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Summary:

Lenovo sold its mobile handset division in 2008 only to buy it back in late 2009. It now says that up to 20 percent of its revenues will come from mobile products, including smartphones, within the next five years. How will it make this transition?

Lenovo today reasserted its commitment to the smartphone market, saying it expects mobile Internet products to account for as much as 20 percent of its revenues within five years vs. the low single digit-range today. In fact, the company believes its mobile devices — Lenovo counts both smartphones and netbooks in the definition — will outsell its laptop and desktop PCs by 2016, it said during a media briefing. The product strategy makes sense — Gartner has predicted that smartphone sales will top those of computers by 2013, if not sooner — but Lenovo sure took a strange path to arrive at this point when it comes to smartphones.

Lenovo sold its Lenovo Mobile handset business in early 2008 for $100 million, reportedly to focus on notebooks, only to buy back the same entity for $200 million in November of 2009. Without a presence in the smartphone market during this time, it’s no wonder that Lenovo’s overall revenue percentage from what it calls a “mobile device” is a single digit. But even with a nearly two-year hiatus from the smartphone market, Lenovo isn’t out of the game just yet.

Lenovo is based in China, which, according to China’s Ministry of Industry and Information Technology, had 765.97 million mobile subscribers as of February. With a population of more than 1.3 billion, that works out to 42.7 percent without a handset in China. By way of comparison, the U.S. handset penetration rate hovers around 90 percent, while in many European nations, the rate is well over 100 percent as some consumers own multiple handsets. While basing a company in a particular country doesn’t guarantee sales there, upon the repurchase of the smartphone business, Lenovo said it “ranks No.3 in China’s mobile handset market and is the No.1 domestic brand.”

So now that Lenovo once again has a mobile division again — and a large, brand-aware potential market for its mobile products — what’s next? Lenovo could be pondering a pitch to Palm for the company’s webOS operating system and its many smartphone patents. While I still think HTC would be a more likely buyer of Palm, perhaps China is the best resting place for Palm’s platform. With a new start, proper marketing and a rebrand, webOS could get a new lease on life in China under Lenovo’s guidance. Barring that from happening, Lenovo will turn to Google Android for it phone strategy. At this year’s Consumer Electronics Show, Lenovo showed off its Lephone — powered by Android but with a custom user interface designed by Lenovo.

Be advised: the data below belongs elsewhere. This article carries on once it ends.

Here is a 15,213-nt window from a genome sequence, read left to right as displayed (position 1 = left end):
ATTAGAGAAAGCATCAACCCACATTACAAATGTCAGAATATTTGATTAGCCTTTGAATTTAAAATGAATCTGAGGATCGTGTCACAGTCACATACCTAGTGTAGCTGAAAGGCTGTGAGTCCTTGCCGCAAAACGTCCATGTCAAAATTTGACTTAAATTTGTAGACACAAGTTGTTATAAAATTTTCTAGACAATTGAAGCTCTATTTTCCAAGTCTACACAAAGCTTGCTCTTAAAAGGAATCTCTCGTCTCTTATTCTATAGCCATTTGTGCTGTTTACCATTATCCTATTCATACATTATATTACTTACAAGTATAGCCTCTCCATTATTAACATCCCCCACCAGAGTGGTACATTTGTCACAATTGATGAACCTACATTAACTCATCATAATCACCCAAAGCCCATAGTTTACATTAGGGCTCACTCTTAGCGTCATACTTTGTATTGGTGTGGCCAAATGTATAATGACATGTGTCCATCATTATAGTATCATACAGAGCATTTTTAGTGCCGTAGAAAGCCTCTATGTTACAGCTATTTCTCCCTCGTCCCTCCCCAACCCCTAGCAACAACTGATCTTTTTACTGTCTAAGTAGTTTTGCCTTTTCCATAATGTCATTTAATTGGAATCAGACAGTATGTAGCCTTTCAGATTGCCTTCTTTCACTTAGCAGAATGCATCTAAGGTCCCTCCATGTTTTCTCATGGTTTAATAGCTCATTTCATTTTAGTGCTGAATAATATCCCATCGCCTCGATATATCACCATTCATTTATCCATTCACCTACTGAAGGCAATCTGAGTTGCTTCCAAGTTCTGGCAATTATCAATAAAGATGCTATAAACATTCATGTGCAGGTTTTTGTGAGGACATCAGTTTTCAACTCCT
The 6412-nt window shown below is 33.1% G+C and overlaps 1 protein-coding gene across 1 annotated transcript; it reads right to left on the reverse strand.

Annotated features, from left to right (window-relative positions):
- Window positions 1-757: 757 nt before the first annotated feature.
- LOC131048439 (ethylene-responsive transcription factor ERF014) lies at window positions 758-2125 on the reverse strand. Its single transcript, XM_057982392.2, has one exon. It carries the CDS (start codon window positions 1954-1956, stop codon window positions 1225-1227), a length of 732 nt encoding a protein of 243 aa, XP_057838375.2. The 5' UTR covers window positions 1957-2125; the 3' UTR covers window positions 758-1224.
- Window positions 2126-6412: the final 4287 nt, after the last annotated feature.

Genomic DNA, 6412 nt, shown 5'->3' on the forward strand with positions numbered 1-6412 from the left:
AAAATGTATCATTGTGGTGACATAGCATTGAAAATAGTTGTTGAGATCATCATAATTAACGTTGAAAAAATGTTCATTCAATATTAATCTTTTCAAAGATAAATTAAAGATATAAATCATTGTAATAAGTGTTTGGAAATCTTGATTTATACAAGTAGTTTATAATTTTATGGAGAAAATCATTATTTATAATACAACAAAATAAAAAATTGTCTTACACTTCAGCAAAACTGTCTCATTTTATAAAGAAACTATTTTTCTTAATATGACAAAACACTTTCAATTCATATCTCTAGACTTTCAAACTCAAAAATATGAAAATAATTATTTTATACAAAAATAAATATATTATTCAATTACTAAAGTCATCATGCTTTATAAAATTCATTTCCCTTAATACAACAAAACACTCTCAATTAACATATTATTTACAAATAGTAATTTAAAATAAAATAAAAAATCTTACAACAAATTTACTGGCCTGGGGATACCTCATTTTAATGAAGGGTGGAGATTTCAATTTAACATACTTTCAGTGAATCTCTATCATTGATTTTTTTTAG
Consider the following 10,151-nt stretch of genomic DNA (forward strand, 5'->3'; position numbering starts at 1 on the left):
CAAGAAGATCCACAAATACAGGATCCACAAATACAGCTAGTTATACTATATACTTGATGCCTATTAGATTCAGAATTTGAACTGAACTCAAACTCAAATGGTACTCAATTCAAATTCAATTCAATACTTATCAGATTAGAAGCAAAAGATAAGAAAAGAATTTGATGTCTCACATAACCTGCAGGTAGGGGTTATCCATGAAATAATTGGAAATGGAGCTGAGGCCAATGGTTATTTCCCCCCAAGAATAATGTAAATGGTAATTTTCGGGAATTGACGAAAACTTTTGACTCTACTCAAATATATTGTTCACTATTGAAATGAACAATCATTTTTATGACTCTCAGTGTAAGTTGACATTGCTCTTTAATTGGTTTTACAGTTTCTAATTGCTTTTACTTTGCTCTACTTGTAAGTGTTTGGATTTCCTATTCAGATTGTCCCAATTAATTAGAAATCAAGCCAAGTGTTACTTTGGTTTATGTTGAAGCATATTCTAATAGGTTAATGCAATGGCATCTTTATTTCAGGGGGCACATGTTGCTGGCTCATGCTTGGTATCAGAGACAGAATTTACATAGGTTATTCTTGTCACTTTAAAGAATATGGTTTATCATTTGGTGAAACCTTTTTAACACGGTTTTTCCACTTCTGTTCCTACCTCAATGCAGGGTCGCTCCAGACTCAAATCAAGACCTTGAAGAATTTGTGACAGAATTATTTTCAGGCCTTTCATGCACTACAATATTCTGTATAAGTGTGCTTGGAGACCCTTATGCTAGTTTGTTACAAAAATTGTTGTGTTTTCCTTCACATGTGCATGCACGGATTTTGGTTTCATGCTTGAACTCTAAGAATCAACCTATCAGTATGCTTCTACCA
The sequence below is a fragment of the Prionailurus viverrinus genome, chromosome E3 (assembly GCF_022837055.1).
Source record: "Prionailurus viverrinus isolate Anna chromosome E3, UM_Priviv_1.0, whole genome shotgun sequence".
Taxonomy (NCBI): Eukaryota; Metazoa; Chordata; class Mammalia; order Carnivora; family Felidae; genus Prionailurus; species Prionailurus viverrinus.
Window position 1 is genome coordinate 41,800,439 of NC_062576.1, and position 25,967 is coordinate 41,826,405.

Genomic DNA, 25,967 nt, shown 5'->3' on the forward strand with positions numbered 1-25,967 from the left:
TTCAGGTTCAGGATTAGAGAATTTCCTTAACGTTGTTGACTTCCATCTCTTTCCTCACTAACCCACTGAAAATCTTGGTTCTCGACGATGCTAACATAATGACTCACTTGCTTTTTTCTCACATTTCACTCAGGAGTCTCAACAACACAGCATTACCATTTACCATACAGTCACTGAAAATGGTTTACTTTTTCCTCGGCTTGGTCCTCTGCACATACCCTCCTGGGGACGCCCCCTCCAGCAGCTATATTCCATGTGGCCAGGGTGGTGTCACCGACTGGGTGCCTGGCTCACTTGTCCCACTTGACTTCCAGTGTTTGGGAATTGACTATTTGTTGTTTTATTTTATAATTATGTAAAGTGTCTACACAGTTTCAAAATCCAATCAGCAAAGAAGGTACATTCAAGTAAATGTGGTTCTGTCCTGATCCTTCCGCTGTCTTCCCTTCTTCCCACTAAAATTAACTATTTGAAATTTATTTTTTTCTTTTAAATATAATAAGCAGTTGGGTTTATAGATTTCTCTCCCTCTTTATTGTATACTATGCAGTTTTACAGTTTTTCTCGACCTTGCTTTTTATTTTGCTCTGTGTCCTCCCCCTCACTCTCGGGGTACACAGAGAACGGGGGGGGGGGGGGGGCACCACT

Related content on GigaOM Pro (subscription required):

Mobile Market Overview, Q1 2010

Image courtesy of Trusted Reviews.

  1. Jacob Varghese Monday, April 19, 2010

    With this re-charged focus on mobile by a few PC makers, I can’t see Palm staying on the market for too long.

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  2. If only 20% of their revenues comes from mobile devices in 5 years, then they will be an also-ran.

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  3. Palm has done a great job with WebOS, but I still think Android may be the best platform for vendors to base their mobile devices on. Why?

    1. Android is open source, so vendors are free to create their own unique “user experience”, to differentiate their products (e.g. HTC Sense, Motorola Blur, SonyEricsson Rachael, Lenovo LePhone, …), while still maintaining app compatibility. I could even imagine the Palm WebOS UI running on Android.

    2. The development & support costs of the base Android platform are shared by the OHA members & Android community. A vendor with its own OS will have to deal with the time & cost of doing all of this work themselves.

    3. Android already has a huge & growing number of applications in the Android Market.

    4. Android supports multiple CPU architectures (x86, ARM, MIPS).

    5. Android is being targeted for other devices (smartbooks/netbooks/tablets/MIDs/TVs/…), so vendors will have the option to offer these types of products, as well.

    Android offloads the core platform work, allowing vendors to focus on great devices, apps & services (real revenue).

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  4. Thank god they finally woke up!
    If they can make phones as durable as their laptops, they could become handset god!

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  5. [...] maker. Which means all signs are now pointing to Lenovo making a bid, especially in light of its recent decision to jump back into the smartphone market. But at this point, I don’t see Lenovo — or any other handset maker, for that matter [...]

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  6. [...] maker. Which means all signs are now pointing to Lenovo making a bid, especially in light of its recent decision to jump back into the smartphone market. But at this point, I don’t see Lenovo — or any other handset maker, for that matter [...]

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  7. [...] more:- see this WSJ article (sub. req.)- see this FT article- see this GigaOM post- see this Phandroid [...]

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  8. [...] time to do so as smartphone adoption was just picking up steam. The company realized its error and bought back the division a year later for $200 million. Normally, I’d say that repurchasing an asset for double is a mistake, but $200 million for a [...]

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